Untimely Movie Review: Gone with the Wind and The Wizard of Oz

One of the more interesting bits of classic film trivia is that not only did Gone with the Wind and The Wizard of Oz reach theaters in the same year (1939), but they were actually directed by the same man: Victor Fleming.

Those two facts aside, these films have very little in common.

I watched both recently as I happily slog my way through the Warner Brothers 50 Film Collection.

GoneWithTheWindI first saw Gone with the Wind as a child.  All of my elementary school classmates and I sat on the inexplicably-carpeted gym floor and spent the better part of a day watching the film.  Just about the only thing I remembered about that experience was being amazed at how long the film is.  Indeed, even as an adult, Gone with the Wind’s 238-minute(!!!) length is astounding.

Yet, with so much time at its disposal, Gone with the Wind still manages to seem incredibly rushed at certain points.  It’s a problem that plagues many films that draw upon novels as source material.  To wit: Scarlett gets pregnant, gives birth to her daughter, and that daughter dies at age four or five, all within what seems like 20 minutes.

There are also some, uh, anachronisms.  For one thing, a drunken and fed-up Rhett basically rapes Scarlett at one point, but Scarlett seems grateful after the fact.  Then there is a bit of awkwardness when dealing with the black characters, which is understandable for a movie from the 1930s that deals with the Civil War.  One of these characters (Prissy) is referred to by Rhett as a “simple-minded darkie.”

Anyone who has read this blog for any length of time knows that such things don’t bother me, but they might be jarring to other modern viewers, especially naive or overly-sensitive viewers.  Keep in mind that the span of time between the end of the Civil War and the release of Gone with the Wind is now shorter than the time between the release of the film and today.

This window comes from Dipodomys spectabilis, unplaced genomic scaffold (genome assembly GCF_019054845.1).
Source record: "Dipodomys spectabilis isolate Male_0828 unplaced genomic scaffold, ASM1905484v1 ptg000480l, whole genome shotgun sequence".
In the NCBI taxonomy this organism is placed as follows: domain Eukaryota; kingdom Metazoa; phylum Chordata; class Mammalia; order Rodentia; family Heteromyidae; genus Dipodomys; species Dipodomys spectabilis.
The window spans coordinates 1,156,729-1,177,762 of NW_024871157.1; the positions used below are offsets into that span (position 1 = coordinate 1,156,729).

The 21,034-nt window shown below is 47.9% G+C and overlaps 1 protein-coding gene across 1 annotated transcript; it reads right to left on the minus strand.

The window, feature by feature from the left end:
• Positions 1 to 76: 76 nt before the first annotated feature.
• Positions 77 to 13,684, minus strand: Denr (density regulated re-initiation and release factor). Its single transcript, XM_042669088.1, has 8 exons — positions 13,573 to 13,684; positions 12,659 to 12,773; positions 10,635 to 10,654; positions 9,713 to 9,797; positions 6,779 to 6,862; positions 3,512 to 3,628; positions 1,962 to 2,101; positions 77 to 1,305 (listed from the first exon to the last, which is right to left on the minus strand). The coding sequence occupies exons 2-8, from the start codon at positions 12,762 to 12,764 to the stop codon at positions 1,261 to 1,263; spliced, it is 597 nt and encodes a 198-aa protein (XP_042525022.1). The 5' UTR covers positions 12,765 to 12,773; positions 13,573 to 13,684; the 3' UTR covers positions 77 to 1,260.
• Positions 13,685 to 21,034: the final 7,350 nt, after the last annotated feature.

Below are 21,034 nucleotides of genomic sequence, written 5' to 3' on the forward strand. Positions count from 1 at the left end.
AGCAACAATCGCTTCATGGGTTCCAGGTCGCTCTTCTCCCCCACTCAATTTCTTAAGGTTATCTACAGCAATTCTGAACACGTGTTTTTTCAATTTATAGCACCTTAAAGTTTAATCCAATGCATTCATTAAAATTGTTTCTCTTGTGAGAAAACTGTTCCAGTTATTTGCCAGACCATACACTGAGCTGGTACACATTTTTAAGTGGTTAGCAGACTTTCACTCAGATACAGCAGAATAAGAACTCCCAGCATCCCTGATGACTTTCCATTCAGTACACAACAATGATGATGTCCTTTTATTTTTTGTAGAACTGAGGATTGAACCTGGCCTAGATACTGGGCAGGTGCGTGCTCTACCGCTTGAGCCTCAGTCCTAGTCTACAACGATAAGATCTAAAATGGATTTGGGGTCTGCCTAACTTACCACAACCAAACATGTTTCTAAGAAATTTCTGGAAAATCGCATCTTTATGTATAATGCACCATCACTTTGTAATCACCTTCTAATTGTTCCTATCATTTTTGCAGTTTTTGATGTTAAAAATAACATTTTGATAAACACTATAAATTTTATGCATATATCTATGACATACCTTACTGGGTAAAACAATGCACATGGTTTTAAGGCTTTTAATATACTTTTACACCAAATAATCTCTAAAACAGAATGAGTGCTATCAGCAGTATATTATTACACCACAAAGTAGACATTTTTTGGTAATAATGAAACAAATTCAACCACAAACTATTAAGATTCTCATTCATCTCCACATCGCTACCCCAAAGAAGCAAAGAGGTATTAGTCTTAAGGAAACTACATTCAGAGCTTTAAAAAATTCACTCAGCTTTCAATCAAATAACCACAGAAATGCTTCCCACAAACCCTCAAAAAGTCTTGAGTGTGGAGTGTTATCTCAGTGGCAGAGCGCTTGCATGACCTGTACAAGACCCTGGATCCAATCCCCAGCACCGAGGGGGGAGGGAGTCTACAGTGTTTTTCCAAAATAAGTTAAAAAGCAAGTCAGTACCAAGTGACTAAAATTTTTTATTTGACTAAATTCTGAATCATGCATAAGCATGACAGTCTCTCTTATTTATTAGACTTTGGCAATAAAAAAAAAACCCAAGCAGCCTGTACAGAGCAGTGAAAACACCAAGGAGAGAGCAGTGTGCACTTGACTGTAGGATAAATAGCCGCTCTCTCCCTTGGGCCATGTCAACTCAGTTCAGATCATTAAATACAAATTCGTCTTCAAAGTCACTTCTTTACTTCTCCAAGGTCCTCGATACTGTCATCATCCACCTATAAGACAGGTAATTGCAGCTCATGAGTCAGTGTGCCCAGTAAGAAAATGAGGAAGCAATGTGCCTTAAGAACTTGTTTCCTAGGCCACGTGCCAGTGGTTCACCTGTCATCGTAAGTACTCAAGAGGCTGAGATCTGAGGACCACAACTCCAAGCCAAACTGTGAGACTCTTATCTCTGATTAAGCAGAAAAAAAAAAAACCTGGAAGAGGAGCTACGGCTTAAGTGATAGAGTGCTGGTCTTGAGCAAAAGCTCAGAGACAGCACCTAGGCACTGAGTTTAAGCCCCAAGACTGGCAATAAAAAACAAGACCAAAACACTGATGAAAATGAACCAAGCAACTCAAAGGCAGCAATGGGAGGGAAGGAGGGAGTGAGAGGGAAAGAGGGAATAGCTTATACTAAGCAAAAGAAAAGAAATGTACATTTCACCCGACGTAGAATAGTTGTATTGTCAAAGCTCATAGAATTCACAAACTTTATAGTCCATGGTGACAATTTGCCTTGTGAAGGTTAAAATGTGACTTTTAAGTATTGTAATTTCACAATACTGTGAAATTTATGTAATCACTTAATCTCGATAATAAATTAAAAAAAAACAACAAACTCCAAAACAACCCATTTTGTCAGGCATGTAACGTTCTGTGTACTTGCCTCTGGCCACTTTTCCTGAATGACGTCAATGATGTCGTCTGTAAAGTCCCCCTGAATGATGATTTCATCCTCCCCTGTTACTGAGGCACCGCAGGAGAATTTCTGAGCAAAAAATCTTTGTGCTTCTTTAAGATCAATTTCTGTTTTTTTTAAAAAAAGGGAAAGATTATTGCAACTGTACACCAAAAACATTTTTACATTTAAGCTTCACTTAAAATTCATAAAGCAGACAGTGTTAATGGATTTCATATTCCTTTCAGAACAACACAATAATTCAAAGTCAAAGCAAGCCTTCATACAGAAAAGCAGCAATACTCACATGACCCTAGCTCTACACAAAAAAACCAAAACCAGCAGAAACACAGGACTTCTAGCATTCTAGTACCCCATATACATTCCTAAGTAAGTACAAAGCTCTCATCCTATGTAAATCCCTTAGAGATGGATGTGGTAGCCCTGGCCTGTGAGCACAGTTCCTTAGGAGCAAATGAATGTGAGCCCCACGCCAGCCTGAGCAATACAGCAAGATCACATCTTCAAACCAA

Two things save Gone with the Wind.  First, the sets and costumes are amazing by the standards of any era.  Secondly, the two leads’ star power and charisma are likewise transcendent.

In a time when filmmakers weren’t particularly concerned with even getting accents right, the beautiful Vivien Leigh nails Southern belle Scarlett O’Hara, a role for which she won the Academy Award for Best Actress.  Clark Gable also got a well-deserved nomination for  his portrayal of Rhett Butler.  They take characters who are flawed, not-so-great people and make them effective protagonists.  Both of them are terrific, even when the script feels stilted, or like the compressed novel that it is.

On the other hand, with The Wizard of Oz, I was expecting to be disappointed in a movie that I (like most of us) had watched on a yearly basis as a child.

I was more than pleasantly surprised. Continue reading

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The Instrumentality of My Own Demise

This is it.

This is how I die.

Last night, I questioned everything I thought I believed.

I found myself face-to-face with my greatest fantasy and my greatest fear.

I stared deeply into the abyss.

This is what stared back:


PizzaCake


To be fair, this delicious disaster does not yet exist.  It is merely theoretical . . . as the hydrogen bomb once was theoretical.

Pizza chain Boston Pizza (which, despite the name, operates mostly in Canada) will begin making this “pizza cake” if the cutting-edge item gains enough support in an online poll.

So far, the pizza cake is the runaway winner.

It was nice knowing (a few of) you.

To hazard a quick guess at the caloric content by approximating some of the nutritional information on the Boston Pizza website, assume that each of the six layers is equivalent to a medium pizza.  Further assume that each medium pizza has eight slices, and that each slice has around 250 calories to account for the added caloric content of the cake(!) batter.

That means that just one of these dietary chimeras clocks in at about 12,000 calories.

Twelve thousand.

That’s equivalent to a healthy person’s total caloric intake over the course of about five or six days.

And, so, I have analyzed this grim vision of my—nay, our—future, leaving me with only one thing to say to anyone (unfortunate enough to be) reading this.

Goodbye.

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YES-lemania: The WrestleMania 30 Preview

A scant four weeks ago, I was convinced that WrestleMania XXX was in big trouble.

It looked for all the world that the WWE had an almost insurmountable task ahead of it creatively.  Specifically, it appeared as though the main event featured a match that literally almost no one wanted to see.  Heel WWE World Heavyweight Champion Randy Orton, despite his customarily good work, appeared to be keeping the belts warm for someone else.